Every Saturday during ‘Key Ingredients’ on Erewash and Beyond we look at a different food and its place in our lives. This week’s key ingredient is the potato, a staple of human diets for millennia. They’ve grown wild in South America for as long as 13,000 years. People in Chile have cultivated potatoes since at least 5000BC and the crop has taken well to European soils providing the bulk of many British meals – bangers and mash, fish and chips and the good old roast all cry out for the terrific tuber that is the spud.
It’s said that the Vikings were the first Europeans to set foot in the Americas, early in the 11th century. History’s a little sketchy on what exactly Leif Erickson and friends got up to while they were over there. However scientists have hypothesised that, based on genetic sequencing undertaken in Iceland, the nautical Norsemen returned with at least one Amerindian woman. What we really don’t know at the moment is what American foods the Vikings sampled on their trip. They may have encountered the potato but I don’t think the Icelandic sagas make specific reference to recipes for hash browns or shepherd’s pie.
Sir Walter Raleigh is the one who usually gets the credit for introducing both the potato and tobacco to Europe but as is so often the case this is more myth than fact. The Spaniards beat Raleigh and his crew to the spud’n’smokes chase by bringing them back to Europe in 1570 meaning that our Elizabethan ancestors already knew about them. What Raleigh did do though was popularise smoking at court. So we’ve got him to thank for that.
The potato wasn’t an immediate hit across the British Isles. Some Protestants refused to plant the new crop because there was no mention of potatoes in the Bible. Catholics on the other hand were much more open and liberal in their attitude, and would at least consider munching on spuds as long the seed potatoes had been sprinkled with holy water and planted on Good Friday. The fact that potatoes are not the prettiest of produce and originated amongst the heathens of South America did much to delay their acceptance. For a couple of centuries many tried to encourage the consumption of potatoes but it took the food shortages of the late 18th century to make it become a staple of English diets. The scarcity of other food was accompanied by pamphlets and editorials extolling the virtues of the potato. The upper classes, inspired by pro-potato literature, took to the tuber first and were followed soon after by the lower classes, finding that hunger and fashion were antidotes to superstition and suspicion.
In nineteenth century England and Wales, a boom in population accompanied the boom in potato cultivation and consumption and it is debatable which was the cause and which was the effect. Potatoes are extremely nutritious containing vitamin C as well as protein, potassium, B vitamins and starch. This helped fight against the effects of such diseases as scurvy, dysentery, tuberculosis and measles.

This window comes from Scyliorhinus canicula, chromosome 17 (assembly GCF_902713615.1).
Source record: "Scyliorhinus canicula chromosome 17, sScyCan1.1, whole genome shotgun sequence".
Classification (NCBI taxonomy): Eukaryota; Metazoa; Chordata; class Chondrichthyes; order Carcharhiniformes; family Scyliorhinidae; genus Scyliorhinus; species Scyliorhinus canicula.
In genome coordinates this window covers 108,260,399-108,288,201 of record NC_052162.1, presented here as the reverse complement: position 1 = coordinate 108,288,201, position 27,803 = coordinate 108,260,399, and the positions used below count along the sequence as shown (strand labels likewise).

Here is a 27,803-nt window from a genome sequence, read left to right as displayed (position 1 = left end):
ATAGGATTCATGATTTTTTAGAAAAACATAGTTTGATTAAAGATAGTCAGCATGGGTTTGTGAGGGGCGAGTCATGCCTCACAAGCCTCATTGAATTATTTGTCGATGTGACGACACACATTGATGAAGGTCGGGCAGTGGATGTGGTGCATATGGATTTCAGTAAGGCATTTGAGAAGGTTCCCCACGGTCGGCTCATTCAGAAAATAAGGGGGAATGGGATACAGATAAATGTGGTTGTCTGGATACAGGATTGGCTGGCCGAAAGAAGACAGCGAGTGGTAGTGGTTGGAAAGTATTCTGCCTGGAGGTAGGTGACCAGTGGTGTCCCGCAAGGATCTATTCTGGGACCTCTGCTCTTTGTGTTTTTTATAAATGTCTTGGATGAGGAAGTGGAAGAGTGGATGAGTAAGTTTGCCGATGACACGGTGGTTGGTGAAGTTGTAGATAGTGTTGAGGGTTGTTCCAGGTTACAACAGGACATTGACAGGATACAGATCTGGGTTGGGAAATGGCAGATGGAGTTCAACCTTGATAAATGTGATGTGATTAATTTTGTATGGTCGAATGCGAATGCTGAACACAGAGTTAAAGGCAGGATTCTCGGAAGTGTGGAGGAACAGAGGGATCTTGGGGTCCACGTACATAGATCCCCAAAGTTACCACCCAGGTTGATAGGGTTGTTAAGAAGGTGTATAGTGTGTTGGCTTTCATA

The industrial revolution needed fuel for its workers and the potato was there to provide it. And in the 1860s while British innovation was enjoying a high the good old fish and chip shop was born giving hot, reasonably inexpensive and filling comfort food to the masses. Chippies soon spread across the land, wrapping fast food in old newspaper and keeping Britain going. Some have argued that it was the government’s protection of supplies for fish and chips that saw the nation through the first world war and George Orwell suggested the comfort food as the balm that stopped the working classes from revolting. This national dish of ours was seen as so important that during the Second World War the government made sure that it was one of the few foods not to be rationed.
The popularity of fish and chips has waned over the years with the number of chippies reducing from around 35,000 in 1929 to around 10,000 in 2009. Part of this reduction may be due to the broadening of our palate thanks to the more cosmopolitan build of our society and the increase in our travel abroad. It may also be due to health concerns about eating fried food. And as a responsible public broadcaster I would urge you to enjoy chips in moderation and as part of a healthy lifestyle. That said I am now going to talk you through making perfect chips at home. Yes you can get them from a freezer bag, bung them in the oven for 20 minutes and bingo you’ve got chips, you could walk down the road and get some from the chip shop, you could also microwave them inside some nasty cardboard but I think there’s great enjoyment to be had out of making simple things from scratch and doing it well. For my perfect chips I triple cook them.
Peel your spuds, cut them into chip-size chunks, wash them in cold water and then blanch them in boiling water for about three minutes. While those are blanching get a pan of sunflower oil heated up. Drain and pat dry your blanched chips then chuck them in the oil. Let them fry until they begin to soften and then remove them from the oil, soaking up the excess with some kitchen towel. Now leave them to cool. You could do the blanch and first fry hours ahead of when you actually need the chips, leaving you time to get other things ready. Once you’re ready to do the final fry get some oil heated up again and then throw in your chips. When they’ve become golden and crispy on the outside they’re ready to eat. This may sound a lot of faff for chips but you will be presented with a delicious, crispy outer with a hot fluffy middle. Serve with whatever you like but I’ll have mine with some battered fish, a generous serving of mushy peas and a couple of slices of bread and butter on the side. Potato perfection on a plate.